“It’s always a challenge whenever you’re building a new car, and even between seasons, but the real lack of parts for this season, and the constant changes to the state of the battery based on the manufacturer testing meant that everything came together very late.”
McLaren enjoyed a strong Valencia test where progress was made. While post-test was an opportunity for the mechanics to take some long overdue holiday in the Christmas period, the engineering team had no such luxury as they had to pick their way through an avalanche of data from the new cars.
Barely had the new year broken and teams were on a plane and following their freighted cars, which left after Valencia, to Mexico City.
The reliability was good last weekend but it wasn’t perfect. Maserati, DS and Nissan all had issues with the battery, while Jaguar’s travails were well documented and went well into Friday night where serious discussions took place about how it was going to tackle the next day.
For McLaren there was no such drama apart from some conditioning of the RESS prior to the action, which went smoothly.
In fact, Paffett calls the whole first weekend experience “pretty good to be honest”.
That the season switched from the usual Diriyah opener to Mexico City now looks inspired. The permanent track has plenty of run-off and has a wonderful ambience, it was almost the perfect place to start the new era.
But still challenges remain for the championship. The chronic shortage of spares is a pressing issue for the teams as another five races in eight weeks emerge menacingly from the horizon.
Driveshafts and torque sensors on the rear of the car are scarce but expected to come on stream over the coming races.
The Race understands that an ambition to get dressed spare cars was not met for Mexico City but could be for Diriyah next week.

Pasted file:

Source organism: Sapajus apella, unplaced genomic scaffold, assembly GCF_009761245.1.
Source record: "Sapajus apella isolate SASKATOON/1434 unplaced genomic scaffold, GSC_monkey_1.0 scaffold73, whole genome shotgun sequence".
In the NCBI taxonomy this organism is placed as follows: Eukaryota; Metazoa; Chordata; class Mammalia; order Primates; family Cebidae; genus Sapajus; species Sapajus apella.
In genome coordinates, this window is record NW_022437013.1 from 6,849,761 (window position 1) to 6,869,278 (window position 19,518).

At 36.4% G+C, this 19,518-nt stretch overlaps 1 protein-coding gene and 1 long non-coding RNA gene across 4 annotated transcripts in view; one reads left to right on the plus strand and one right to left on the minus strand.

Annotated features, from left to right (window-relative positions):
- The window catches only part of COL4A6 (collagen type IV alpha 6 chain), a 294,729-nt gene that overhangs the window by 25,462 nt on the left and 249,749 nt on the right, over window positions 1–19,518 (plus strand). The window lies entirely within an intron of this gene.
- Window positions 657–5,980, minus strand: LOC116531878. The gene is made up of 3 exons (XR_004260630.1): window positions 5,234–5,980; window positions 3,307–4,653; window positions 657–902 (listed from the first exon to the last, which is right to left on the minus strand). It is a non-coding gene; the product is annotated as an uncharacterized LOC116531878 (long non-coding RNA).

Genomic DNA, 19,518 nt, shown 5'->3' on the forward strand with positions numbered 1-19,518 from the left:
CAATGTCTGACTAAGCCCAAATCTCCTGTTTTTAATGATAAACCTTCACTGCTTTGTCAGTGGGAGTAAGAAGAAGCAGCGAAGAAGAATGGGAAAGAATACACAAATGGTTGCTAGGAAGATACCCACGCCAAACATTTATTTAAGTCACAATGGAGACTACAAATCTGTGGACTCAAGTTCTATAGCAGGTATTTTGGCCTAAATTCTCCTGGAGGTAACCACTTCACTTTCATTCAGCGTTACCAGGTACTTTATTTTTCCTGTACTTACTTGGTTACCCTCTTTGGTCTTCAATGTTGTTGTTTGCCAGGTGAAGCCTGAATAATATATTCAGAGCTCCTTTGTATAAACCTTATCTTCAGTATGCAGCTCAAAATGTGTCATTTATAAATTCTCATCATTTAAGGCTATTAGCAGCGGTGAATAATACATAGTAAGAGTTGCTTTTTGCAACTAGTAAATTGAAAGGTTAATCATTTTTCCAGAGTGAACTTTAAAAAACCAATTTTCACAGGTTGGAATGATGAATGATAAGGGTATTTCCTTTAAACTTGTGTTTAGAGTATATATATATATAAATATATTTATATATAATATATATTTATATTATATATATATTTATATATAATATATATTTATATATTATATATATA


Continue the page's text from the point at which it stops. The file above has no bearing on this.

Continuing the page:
What it means for teams is that heading to Riyadh, where there are a lot of high speed corners and barriers very close, the slightest graze with a wall could have race-defining consequences.
“All you need to do is rub a wheel on a barrier and you see damage to one of the driveshafts, and then you’re running out parts more quickly,” attests Paffett.
This is especially true with a double-header next weekend where the workloads will make Mexico City feel like a stroll in a high altitude park.
“The workload in Mexico was actually better than we thought,” reckons Paffett.
“They [the FIA] opened up the curfew restrictions for the set-up days, and actually, we never even got close to what the curfew would have been.
“The workload was pretty good. But obviously, there’s going to be a lot of workload in Diriyah with the new secondary brake system hopefully arriving and having to fit them to the cars to make sure it’s working fine.
“In motorsport so often, it all just comes together, in the end, and that’s something that has happened here.”
There are still concerns going forward with spare parts, and even with the batteries, but it’s fair to say that Mexico gave a much needed shot of positivity around going racing despite months of intense work and frustration.
“I would say we’re getting on top of it and have the situation more under control,” summarises Paffett.
“Overall, through the first race, I would say was a success.”
That in itself is a strong validation of the dedication and skill of the teams who, along with most of the suppliers, have had a challenge like no other to get the Gen3 show on the road.